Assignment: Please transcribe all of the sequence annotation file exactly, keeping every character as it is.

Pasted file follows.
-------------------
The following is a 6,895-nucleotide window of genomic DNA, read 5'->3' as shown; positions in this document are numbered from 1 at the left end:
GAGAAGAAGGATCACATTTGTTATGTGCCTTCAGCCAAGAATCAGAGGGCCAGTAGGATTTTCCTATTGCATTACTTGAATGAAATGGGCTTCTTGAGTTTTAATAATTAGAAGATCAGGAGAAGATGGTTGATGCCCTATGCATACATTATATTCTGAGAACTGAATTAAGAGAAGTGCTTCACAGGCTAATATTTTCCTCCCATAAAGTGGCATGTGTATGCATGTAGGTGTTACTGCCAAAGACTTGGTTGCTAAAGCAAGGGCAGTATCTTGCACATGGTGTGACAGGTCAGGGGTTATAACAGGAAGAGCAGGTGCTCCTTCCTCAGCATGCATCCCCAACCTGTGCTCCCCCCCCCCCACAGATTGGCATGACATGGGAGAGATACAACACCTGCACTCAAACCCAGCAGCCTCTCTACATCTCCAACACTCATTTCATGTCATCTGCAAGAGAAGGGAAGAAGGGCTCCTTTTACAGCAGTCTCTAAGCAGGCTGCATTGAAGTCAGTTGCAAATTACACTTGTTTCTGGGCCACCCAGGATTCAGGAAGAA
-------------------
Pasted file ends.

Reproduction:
The following is a 6,895-nucleotide window of genomic DNA, read 5'->3' as shown; positions in this document are numbered from 1 at the left end:
GAGAAGAAGGATCACATTTGTTATGTGCCTTCAGCCAAGAATCAGAGGGCCAGTAGGATTTTCCTATTGCATTACTTGAATGAAATGGGCTTCTTGAGTTTTAATAATTAGAAGATCAGGAGAAGATGGTTGATGCCCTATGCATACATTATATTCTGAGAACTGAATTAAGAGAAGTGCTTCACAGGCTAATATTTTCCTCCCATAAAGTGGCATGTGTATGCATGTAGGTGTTACTGCCAAAGACTTGGTTGCTAAAGCAAGGGCAGTATCTTGCACATGGTGTGACAGGTCAGGGGTTATAACAGGAAGAGCAGGTGCTCCTTCCTCAGCATGCATCCCCAACCTGTGCTCCCCCCCCCCCACAGATTGGCATGACATGGGAGAGATACAACACCTGCACTCAAACCCAGCAGCCTCTCTACATCTCCAACACTCATTTCATGTCATCTGCAAGAGAAGGGAAGAAGGGCTCCTTTTACAGCAGTCTCTAAGCAGGCTGCATTGAAGTCAGTTGCAAATTACACTTGTTTCTGGGCCACCCAGGATTCAGGAAGAA